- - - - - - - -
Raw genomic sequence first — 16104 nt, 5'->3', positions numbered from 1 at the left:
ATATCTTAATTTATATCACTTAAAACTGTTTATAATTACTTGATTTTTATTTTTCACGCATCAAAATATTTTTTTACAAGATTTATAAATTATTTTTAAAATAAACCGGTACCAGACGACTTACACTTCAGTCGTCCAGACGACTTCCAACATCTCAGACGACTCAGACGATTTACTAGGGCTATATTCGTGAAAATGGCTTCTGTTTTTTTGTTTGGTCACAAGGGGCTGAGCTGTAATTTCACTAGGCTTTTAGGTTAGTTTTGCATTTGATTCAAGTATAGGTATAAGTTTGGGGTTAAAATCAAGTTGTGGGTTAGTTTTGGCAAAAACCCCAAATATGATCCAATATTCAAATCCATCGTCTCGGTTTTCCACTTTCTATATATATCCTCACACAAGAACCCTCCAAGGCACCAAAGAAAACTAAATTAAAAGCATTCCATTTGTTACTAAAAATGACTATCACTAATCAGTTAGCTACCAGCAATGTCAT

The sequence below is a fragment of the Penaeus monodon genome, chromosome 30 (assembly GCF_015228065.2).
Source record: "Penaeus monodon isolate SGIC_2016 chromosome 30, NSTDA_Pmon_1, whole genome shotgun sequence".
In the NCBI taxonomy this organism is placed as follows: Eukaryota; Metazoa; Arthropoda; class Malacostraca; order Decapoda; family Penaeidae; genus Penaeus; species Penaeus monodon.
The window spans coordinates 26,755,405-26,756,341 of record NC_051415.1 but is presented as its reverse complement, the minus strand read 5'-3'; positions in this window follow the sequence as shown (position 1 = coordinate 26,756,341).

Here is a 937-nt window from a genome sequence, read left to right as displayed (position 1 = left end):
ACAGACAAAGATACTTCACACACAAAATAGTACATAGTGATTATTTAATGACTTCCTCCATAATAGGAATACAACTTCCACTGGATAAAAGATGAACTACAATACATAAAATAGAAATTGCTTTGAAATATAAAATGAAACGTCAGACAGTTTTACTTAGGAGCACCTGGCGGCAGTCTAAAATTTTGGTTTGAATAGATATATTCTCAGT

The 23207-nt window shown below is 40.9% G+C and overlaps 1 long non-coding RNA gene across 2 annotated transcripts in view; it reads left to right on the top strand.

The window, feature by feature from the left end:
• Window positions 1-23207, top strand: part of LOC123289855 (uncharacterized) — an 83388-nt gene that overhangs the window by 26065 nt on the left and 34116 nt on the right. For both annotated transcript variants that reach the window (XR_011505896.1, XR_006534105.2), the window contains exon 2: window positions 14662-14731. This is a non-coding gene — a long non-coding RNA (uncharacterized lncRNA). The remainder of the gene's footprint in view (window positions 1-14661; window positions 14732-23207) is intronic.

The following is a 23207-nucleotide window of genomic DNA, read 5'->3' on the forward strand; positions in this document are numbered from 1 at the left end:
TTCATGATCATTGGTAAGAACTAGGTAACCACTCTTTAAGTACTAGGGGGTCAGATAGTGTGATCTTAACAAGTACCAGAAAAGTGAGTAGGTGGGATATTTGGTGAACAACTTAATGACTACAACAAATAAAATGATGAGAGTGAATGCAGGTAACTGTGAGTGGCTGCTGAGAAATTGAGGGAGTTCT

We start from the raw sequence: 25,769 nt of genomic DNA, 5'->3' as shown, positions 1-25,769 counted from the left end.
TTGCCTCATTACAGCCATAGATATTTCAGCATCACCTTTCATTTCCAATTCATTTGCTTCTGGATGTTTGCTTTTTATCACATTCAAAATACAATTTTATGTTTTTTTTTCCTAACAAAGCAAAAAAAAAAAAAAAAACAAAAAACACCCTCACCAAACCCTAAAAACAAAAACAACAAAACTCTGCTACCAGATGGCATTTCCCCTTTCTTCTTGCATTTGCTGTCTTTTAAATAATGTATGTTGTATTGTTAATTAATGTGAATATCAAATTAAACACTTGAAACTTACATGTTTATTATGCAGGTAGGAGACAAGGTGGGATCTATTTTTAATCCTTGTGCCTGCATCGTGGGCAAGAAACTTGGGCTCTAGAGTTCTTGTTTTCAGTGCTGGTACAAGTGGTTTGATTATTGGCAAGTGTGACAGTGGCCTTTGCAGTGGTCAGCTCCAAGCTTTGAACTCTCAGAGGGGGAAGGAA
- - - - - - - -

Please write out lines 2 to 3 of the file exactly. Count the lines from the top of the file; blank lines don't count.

ATATCTTAATTTATATCACTTAAAACTGTTTATAATTACTTGATTTTTATTTTTCACGCATCAAAATATTTTTTTACAAGATTTATAAATTATTTTTAAAATAAACCGGTACCAGACGACTTACACTTCAGTCGTCCAGACGACTTCCAACATCTCAGACGACTCAGACGATTTACTAGGGCTATATTCGTGAAAATGGCTTCTGTTTTTTTGTTTGGTCACAAGGGGCTGAGCTGTAATTTCACTAGGCTTTTAGGTTAGTTTTGCATTTGATTCAAGTATAGGTATAAGTTTGGGGTTAAAATCAAGTTGTGGGTTAGTTTTGGCAAAAACCCCAAATATGATCCAATATTCAAATCCATCGTCTCGGTTTTCCACTTTCTATATATATCCTCACACAAGAACCCTCCAAGGCACCAAAGAAAACTAAATTAAAAGCATTCCATTTGTTACTAAAAATGACTATCACTAATCAGTTAGCTACCAGCAATGTCAT

The sequence below is a fragment of the Penaeus monodon genome, chromosome 30 (assembly GCF_015228065.2).